Any vitrectomy is naturally more invasive than an injection. What is not known, and what concerns many physicians is the potential outcome of numerous intraocular injections over time.

2. The higher dose appears to work better than the lower dose (duh!), but with a higher percentage of adverse results. Are there other dangers from the higher radiation dosage to the retina?

The only noticeable adverse effects in either group is the number of cataracts caused by our procedure, which is still in line with that reported by Lucentis in their MARINA data. To date (and we now go out to 18 months with some patients) there are no other significant adverse effects to report. Physicians are still concerned with the potential of causing radiation retinopathy, although we have seen no such cases yet.

3. How often does the treatment have to be repeated? (I don't think I saw that in looking quickly at the presentation.)

In our current data set, no patients have required a second procedure and we have strong belief in duration effect out past two years. We have this belief from reviewing the data from the initial sub-retinal approach to this procedure, first attempted by Dr. Eugene de Juan in 2003.

4. Your results with using both strontium 90 + Avastin appear to be additive. Perhaps that is the way to go?

You are absolutely correct! This is our approach going forward in our CABERNET Trial. Surgery plus one Lucentis injection at the time of surgery and then one booster injection at day 30 post-op.

5. Do you have an estimate of the cost? How will it compare, say, to a year's treatment with Avastin?

We estimate that our procedure will cost roughly $6,000 over a two year period, exclusive of the drug cost. To compare it to Avastin will be difficult since we have no data on the number of annual injections required to temper the disease. If we use Phil Rosenfeld's data from PrONTO, the number is roughly 6 per year. At $50 per injection (typically paid by the patient) plus the cost of injecting the drug ($200 for 2007) the Avastin cost will total ~$1,500 per year, not counting the cost of all exams. Please keep in mind that even though the patient may not require monthly injections, they must still be seen every 4 to 6 weeks to confirm disease stability. And, since the drug is not curing the disease, patients will likely have to continue this approach on an ongoing basis. This is one of our potential benefits - less burden on both the patient and the physician.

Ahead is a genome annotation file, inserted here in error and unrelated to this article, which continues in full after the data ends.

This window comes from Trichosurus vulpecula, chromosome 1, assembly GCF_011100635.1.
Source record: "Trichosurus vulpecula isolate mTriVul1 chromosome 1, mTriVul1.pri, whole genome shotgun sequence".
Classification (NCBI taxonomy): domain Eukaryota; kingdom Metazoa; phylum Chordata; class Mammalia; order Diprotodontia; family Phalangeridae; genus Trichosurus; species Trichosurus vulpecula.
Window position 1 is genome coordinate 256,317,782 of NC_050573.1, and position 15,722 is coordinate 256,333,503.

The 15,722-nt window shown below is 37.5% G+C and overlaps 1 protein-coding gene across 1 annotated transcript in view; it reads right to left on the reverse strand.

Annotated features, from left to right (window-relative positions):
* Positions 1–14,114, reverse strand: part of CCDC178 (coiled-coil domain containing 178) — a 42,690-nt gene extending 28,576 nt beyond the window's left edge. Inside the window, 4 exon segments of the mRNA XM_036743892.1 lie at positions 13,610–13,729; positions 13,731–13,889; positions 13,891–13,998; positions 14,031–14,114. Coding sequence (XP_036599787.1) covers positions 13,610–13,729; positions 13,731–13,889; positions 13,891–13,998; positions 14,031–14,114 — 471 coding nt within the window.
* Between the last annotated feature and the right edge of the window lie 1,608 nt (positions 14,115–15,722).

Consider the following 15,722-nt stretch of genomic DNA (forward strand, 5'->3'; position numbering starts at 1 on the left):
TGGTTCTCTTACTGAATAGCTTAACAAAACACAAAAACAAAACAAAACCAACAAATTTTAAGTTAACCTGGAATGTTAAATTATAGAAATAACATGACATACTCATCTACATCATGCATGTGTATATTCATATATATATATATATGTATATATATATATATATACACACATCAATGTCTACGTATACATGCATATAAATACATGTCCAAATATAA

Saturday, February 10, 2007

Avastin/Lucentis Update 11: A White Paper on Why Avastin vs Lucentis Matters

This White Paper was written by a group of retinal specialists (listed at the end), who are alarmed by the public health implications of the high cost of Lucentis. They have been trying to gather grassroots interest within their profession, with hopes of eventually getting the ear of legislators. Attached is their essay that summarizes the medical issues involved, their concerns, and their recommendations.

This paper is reproduced with permission of the authors.

Avastin versus Lucentis: Why It Matters

Although Lucentis is a remarkably safe and effective treatment for exudative macular degeneration, it could cost our health care system billions of dollars annually, which will be a significant burden on our strained health care system. Fortunately, it appears that Avastin is roughly equal to Lucentis in safety and efficacy, and Avastin’s far lower cost makes it an attractive alternative. We encourage wider use of Avastin, which can help sustain the health care system that has benefited our patients medically and ourselves professionally.